Where can I find info about FRC’s opinion on Uganda?

  • PJ Evans

     I understand they supported it, and pretty much wrote it.
    here’s one list

  • http://apocalypsereview.wordpress.com/ Invisible Neutrino

    So

    When cities say “Wal-Mart isn’t welcome” and point to Wally world’s bullying practices to their suppliers, their workers, and their customers, everybody applauds and Wally world just sort of mopes off, and nobody really seems to think this is news (even though the Wal-Martization of the USA should be a huge study in and of itself)

    But when cities say “CFA isn’t welcome” and point to the CEO of CFA openly endorsing discriminatory behavior

    all hell breaks loose?

    Ok, whatever.

    If ever Americans wanted to reinforce the “Americans are weird” stereotype? Well, they’ve done it in spades with this rally to support a homophobic bigot AND trying to cast it as some sort of divinely ordained right that any business shall do business whenever and wherever it pleases without the need to get permission from anyone.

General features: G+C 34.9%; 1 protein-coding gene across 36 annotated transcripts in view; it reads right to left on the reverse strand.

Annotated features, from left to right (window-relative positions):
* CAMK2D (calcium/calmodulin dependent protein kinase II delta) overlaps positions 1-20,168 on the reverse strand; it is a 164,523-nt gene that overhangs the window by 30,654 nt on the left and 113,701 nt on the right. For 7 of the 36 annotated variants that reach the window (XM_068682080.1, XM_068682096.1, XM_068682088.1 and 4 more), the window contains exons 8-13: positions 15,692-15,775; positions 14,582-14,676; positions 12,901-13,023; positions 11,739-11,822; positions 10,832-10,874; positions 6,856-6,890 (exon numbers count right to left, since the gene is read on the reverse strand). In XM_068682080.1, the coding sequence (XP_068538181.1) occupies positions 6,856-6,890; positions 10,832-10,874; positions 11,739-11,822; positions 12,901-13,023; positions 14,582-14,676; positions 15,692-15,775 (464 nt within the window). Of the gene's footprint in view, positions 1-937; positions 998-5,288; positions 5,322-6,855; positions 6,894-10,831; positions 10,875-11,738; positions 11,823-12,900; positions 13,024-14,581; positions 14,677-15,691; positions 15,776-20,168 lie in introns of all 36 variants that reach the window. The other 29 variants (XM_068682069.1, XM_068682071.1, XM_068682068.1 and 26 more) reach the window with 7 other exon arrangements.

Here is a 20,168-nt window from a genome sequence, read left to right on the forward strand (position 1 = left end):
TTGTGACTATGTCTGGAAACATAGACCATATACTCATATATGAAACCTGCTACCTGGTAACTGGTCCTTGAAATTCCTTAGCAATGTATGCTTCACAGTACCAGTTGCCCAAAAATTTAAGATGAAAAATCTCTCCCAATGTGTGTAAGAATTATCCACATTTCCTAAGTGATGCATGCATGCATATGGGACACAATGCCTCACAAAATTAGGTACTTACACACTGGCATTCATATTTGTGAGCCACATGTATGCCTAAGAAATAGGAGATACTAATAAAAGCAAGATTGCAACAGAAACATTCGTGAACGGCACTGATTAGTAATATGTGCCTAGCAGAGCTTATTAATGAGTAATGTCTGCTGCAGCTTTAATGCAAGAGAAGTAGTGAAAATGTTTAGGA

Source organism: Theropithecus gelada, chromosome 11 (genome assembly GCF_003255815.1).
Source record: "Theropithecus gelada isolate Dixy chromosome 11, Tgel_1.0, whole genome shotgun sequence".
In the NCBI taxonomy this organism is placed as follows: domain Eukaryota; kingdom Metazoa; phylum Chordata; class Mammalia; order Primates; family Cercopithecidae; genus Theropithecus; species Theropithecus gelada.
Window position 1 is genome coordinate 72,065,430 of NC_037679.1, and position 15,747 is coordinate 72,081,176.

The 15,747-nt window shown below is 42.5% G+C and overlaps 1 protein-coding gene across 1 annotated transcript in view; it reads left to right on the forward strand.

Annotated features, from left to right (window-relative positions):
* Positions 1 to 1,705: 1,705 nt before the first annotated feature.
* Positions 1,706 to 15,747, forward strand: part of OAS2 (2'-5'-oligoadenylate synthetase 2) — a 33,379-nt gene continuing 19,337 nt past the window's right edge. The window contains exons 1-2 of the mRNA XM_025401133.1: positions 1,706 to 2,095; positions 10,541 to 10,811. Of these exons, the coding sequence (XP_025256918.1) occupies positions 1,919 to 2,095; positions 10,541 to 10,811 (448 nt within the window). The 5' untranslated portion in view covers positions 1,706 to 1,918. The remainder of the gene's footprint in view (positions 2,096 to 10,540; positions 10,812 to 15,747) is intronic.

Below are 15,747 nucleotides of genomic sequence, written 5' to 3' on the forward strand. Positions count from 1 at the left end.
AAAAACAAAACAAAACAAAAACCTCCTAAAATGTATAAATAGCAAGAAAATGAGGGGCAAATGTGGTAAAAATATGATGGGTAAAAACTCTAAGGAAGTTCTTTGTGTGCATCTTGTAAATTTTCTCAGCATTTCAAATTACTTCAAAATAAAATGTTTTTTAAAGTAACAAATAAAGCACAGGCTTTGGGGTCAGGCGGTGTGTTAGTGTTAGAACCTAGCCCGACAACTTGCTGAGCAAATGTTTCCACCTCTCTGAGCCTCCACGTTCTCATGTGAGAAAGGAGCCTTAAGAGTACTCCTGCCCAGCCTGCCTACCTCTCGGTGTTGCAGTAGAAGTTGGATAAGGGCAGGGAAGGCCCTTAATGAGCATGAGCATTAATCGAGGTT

• aunursa

    Opposition to the opening of a Wal-Mart is based on Wal-Mart’s policies, actions, or the effect of a mega-store on the local economy.  Those are entirely valid reasons.  Threatened opposition by local government leaders to the opening of a CFA is based on the protected speech of the company’s owner.  The First Amendment does not allow government to punish a company because of the CEO’s protected speech.

    If the rest of the world cannot understand the difference, then too bad.

  • http://dpolicar.livejournal.com/ Dave

    Question: If the owner of a company spends corporate assets on an outside agency that performs certain tasks, is that an example of “policies and actions” or an example of “protected speech”? Or does it depend on something else?

  • aunursa